A – I still remember meeting with Jad Saliba in our accountant’s office a little more than 10 years ago to discuss starting a company. Magnet Forensics had already grown significantly since that day, but our initial public offering earlier this year accelerated our growth plans.
To put our growth plans into action, we’ve needed to bring on more talent. We’ve been steadily adding employees throughout our history. In December 2020, we had just under 300 employees. Now, we’re over 400 and we’re going to continue to hire in Canada and globally in 2022.
Another central part of our growth plan is to explore acquisition opportunities. We’ve been more active on that front since the IPO with our acquisition of DME Forensics. DME’s solutions recover video and metadata evidence from video recorder systems such as CCTV cameras. One of our strengths is our ability to combine and organize evidence from a variety of sources so that investigators can have a single view of all the critical evidence in their cases. We identified video evidence recovery and review as areas we needed to grow in and our acquisition of DME is helping us to achieve this goal.
Q – Given the global nature of cyber threats and the political turmoil we’ve seen around the world, what has it meant to Magnet’s success to be headquartered in Canada?
A – Some of the best tech and cybersecurity talent in the world is being developed in Canada. The talent being cultivated locally, through our universities and colleges, in Waterloo is world-class. We started our company in Waterloo and have benefited immensely as a result. The majority of our employees are based here and many had years of experience in working with other local tech firms before joining us.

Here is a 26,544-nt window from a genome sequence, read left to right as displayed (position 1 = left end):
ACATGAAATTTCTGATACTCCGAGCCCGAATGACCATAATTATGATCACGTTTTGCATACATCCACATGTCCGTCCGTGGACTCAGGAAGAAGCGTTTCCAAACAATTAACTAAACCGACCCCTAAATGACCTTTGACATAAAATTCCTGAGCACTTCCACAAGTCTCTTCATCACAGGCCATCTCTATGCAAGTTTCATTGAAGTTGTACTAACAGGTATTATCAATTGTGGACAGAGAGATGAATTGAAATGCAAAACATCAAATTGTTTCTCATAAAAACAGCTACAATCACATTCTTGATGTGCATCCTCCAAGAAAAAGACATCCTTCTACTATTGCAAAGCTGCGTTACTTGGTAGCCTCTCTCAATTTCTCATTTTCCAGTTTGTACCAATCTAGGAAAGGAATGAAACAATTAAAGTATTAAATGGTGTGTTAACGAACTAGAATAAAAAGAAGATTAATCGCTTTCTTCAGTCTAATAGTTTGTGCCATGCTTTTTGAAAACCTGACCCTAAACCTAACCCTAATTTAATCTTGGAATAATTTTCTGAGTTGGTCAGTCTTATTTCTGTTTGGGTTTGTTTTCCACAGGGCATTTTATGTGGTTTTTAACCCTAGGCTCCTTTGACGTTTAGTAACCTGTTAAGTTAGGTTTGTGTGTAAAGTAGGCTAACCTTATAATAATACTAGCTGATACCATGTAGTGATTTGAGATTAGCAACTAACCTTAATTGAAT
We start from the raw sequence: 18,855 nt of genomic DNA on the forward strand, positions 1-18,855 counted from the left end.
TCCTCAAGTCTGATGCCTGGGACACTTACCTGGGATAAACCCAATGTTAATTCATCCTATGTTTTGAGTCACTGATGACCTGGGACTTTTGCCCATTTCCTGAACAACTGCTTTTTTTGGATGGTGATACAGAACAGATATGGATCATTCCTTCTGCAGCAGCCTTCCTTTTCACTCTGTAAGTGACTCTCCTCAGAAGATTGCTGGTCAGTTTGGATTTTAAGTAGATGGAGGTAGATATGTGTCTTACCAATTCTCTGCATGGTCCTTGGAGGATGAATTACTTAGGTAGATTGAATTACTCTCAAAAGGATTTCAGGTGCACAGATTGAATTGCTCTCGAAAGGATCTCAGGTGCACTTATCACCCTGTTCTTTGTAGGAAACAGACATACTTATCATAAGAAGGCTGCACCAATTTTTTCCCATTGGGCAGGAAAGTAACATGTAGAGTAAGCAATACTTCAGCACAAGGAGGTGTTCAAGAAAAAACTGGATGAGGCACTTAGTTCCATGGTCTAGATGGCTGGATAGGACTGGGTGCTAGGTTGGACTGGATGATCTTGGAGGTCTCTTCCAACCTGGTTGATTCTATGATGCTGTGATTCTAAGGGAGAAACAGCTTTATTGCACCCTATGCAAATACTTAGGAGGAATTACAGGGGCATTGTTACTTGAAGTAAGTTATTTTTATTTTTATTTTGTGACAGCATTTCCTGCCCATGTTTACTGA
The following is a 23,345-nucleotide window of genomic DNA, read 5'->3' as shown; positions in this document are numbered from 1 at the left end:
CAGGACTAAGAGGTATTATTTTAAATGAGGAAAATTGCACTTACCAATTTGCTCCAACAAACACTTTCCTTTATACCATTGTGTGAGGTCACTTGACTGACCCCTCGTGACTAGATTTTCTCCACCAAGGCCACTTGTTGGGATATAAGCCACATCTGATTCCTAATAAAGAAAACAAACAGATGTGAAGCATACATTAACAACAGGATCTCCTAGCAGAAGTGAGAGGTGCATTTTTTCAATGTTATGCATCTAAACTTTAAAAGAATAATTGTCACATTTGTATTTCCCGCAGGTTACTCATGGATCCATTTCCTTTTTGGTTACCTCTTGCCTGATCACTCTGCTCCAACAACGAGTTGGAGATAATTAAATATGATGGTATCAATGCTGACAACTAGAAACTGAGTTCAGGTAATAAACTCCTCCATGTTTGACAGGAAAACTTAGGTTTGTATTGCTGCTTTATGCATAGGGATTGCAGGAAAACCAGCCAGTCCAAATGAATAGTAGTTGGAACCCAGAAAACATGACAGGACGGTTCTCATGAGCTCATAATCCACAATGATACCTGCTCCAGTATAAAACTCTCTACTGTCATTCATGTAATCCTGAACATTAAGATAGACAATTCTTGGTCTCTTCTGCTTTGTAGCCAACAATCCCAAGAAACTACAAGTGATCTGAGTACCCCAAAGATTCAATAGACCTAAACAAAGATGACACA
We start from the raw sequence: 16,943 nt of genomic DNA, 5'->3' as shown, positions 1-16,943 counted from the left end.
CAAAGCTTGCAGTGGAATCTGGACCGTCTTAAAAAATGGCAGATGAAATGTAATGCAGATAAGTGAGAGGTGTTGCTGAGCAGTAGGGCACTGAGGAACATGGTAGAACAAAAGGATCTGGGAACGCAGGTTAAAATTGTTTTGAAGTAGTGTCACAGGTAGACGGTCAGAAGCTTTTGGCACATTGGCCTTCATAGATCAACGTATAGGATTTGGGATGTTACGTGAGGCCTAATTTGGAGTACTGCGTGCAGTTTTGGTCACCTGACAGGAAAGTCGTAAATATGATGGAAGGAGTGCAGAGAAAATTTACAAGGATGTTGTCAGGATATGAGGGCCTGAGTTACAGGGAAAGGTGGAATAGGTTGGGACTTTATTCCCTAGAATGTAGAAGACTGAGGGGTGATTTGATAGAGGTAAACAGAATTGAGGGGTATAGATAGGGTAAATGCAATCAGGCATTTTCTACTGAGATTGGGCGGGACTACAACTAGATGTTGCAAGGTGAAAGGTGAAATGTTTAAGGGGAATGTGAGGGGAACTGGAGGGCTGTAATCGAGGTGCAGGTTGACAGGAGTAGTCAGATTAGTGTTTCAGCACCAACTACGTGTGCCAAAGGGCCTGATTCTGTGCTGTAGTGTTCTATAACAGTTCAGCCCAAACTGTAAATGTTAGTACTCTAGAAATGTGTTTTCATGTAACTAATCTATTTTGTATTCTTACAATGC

Outside of Waterloo, we’ve seen significant jumps taken by the Ottawa, Halifax and Calgary tech ecosystems in recent years. Ottawa was the first Canadian city we expanded our operations to outside of Waterloo. Five years after we began our expansion there, we now have more than 30 full-time employees. Earlier this year, we also started hiring in Halifax and Calgary. All three cities have leading post-secondary programs that are fostering the next generation of tech talent in Canada. Being headquartered in Canada has allowed us to closely follow and capitalize on this extraordinary development of tech talent in Canada.
Beyond talent, we’ve also benefited with strong relationships with our Canadian customers, especially in the public safety realm. While we have over 4,000 public and private sector customers in over 90 countries, being able to connect and discuss the acute challenges related to cyber-investigations at depth has helped us shape our product roadmap and commercialize our solutions globally.
We’re hopeful that we see more structured co-development opportunities with Canadian public and private sector organizations with mandates to address cybercrime. This is the approach being taken by leading cyber-jurisdictions in the world as having such capabilities and globally relevant cyber-companies at home will be critical to national prosperity, security and sovereignty in the future.